Mr Fantastic Man: Beau Mirchoff

 

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Mr Fantastic Man: Beau Mirchoff

Featured in BELLO mag issue #119

Photography Maarten de Boer
Interview and Art Direction Dio Anthony
Grooming Thea Istenes for Exclusive Artists Management using Sisley Paris

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Years from now the world will probably see the arrival of The unauthorized Awkward Story, or something of the sort. The MTV comedy comes to a close this year after a five-season run. A rarity for many shows today—particularly for MTV.  On a summer night in July in 2011, Awkward premiered to a network that hadn’t really ventured onto Scripted territory, besides an attempt earlier that year in January with the American adaptation of Bryan Elsley’s Skins. Shortly after Skins premiered, it generated buzz and controversy over the sexual content heavily included in the series. It might have been just a few years early for it’s American time.
In the following months Awkward would premiere, drawing the same amount of buzz, but this time for its general realism and praise for central character Jenna Hamilton [Ashley Rickards] whose already unfavorable reputation is altered after she’s believed to have survived a suicide attempt. Beau Mirchoff at 22 years old, originated the role of Matty McKibben, a jock with the face of a model and a hidden heart of gold, and whose love affair with Jenna is just one in the story bag. In this Farewell interview, Mirchoff, now 27, looks back on his time at Palos Verdes High-school.
It’s been a little over five years since the show aired its very first episode. Now that we’re here, what comes to mind? 
Well, when we started out, as with any show, you don’t really know what’s going to happen. You go into it blindly and with high hopes. Fortunately enough for us we were able to keep going and keep making a good show. The fans were very supportive and fervent and its been a wonderful experience.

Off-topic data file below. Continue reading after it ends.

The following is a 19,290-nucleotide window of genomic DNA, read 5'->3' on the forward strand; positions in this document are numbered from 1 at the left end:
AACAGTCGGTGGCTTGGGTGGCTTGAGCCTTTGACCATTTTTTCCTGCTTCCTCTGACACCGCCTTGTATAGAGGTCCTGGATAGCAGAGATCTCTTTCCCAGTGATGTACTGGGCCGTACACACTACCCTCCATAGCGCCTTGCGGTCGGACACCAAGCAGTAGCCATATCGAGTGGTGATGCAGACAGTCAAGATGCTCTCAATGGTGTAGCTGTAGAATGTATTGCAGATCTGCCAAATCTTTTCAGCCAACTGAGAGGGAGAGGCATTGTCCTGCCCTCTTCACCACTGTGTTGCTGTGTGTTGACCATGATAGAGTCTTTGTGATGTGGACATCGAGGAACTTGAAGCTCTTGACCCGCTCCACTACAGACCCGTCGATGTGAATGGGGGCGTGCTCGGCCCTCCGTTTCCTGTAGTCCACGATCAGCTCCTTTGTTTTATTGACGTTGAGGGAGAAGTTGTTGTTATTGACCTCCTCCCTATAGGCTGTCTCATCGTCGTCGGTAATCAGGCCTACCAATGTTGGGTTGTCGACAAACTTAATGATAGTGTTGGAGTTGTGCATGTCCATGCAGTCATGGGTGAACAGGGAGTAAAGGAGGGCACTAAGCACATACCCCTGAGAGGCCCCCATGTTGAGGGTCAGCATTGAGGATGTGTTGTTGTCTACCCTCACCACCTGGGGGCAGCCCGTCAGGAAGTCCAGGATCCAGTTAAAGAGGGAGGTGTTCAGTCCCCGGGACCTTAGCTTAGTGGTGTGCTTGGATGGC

What was it like stepping behind the camera this season final season to direct  Girls Gone Viral? 
It was very stressful. I was very nervous, however I felt very much in my element. I was very prepared, so I was able to kind of take everything in stride. I definitely learned that I really like doing it, and that I want to do more, so I’m going to try my hand at that.
Did you come across any challenges that you weren’t expecting to come across?
There are just various things that arise in regards to various departments. Something won’t work, or this color looks strange, we have to change that. So, you’re always forced to be on your feet. Or something doesn’t look as good as you anticipated or maybe a line isn’t working. You also have to appease the creators and the show-runners. Which means you have integrity in your vision while still maintaining the tone and look of the show.
With only four episode left till the finale, what can you tease? 
Everyone ends up together and there is a large event that takes place where everything is just put in line. There’s a reconciliation of some sort between Jenna and Matty, and I will say that Matty makes a grand romantic gesture. [Laughs]
Naturally since you’d never see the set again, did you take anything as memorabilia? 
I didn’t initially! I’m not the most sentimental of people, but my co-star Brett Davern, you could say, “borrowed” a couple Letterman’s jackets, and he gave me one of those. So I do have something now, thanks to Brett’s borrowing. [Laughs]
What’s the most recent awkward encounter you’ve had?
I have a lot of awkward encounters, you should know that.. But recently, I went on an audition, and I read for a dramatic part—a part I really wanted, and it went really well. At least it’s what I was thinking at the moment. Afterwards the casting people laughed a little bit. But it’s not a comedy! I went with it, thought it was a little strange. Then I walk out on the sidewalk, headed towards my car and I feel a draft, and I look down. I realized that my fly was open—and it was laundry day.
If awkward were a relationship, what did it teach you?
 
That’s a really interesting question. But I think it taught me that you have to make things work. There will be situations and things that you don’t agree with, but as an actor it’s your job to justify them. You have to make it matter, make it mean something to you. Like a relationship, it’s something you have to work out If you want to eat the fruit of your labor. In order to make it happen, you have to give your all to it.

 

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About The Author

Aleksandar Tomovic
Editor in Chief

French photographer (of Serbian Origins) lives and works in Los Angeles. Known for his celebrity fashion editorials and recognized around the world for his european esthetics and american efficiency.

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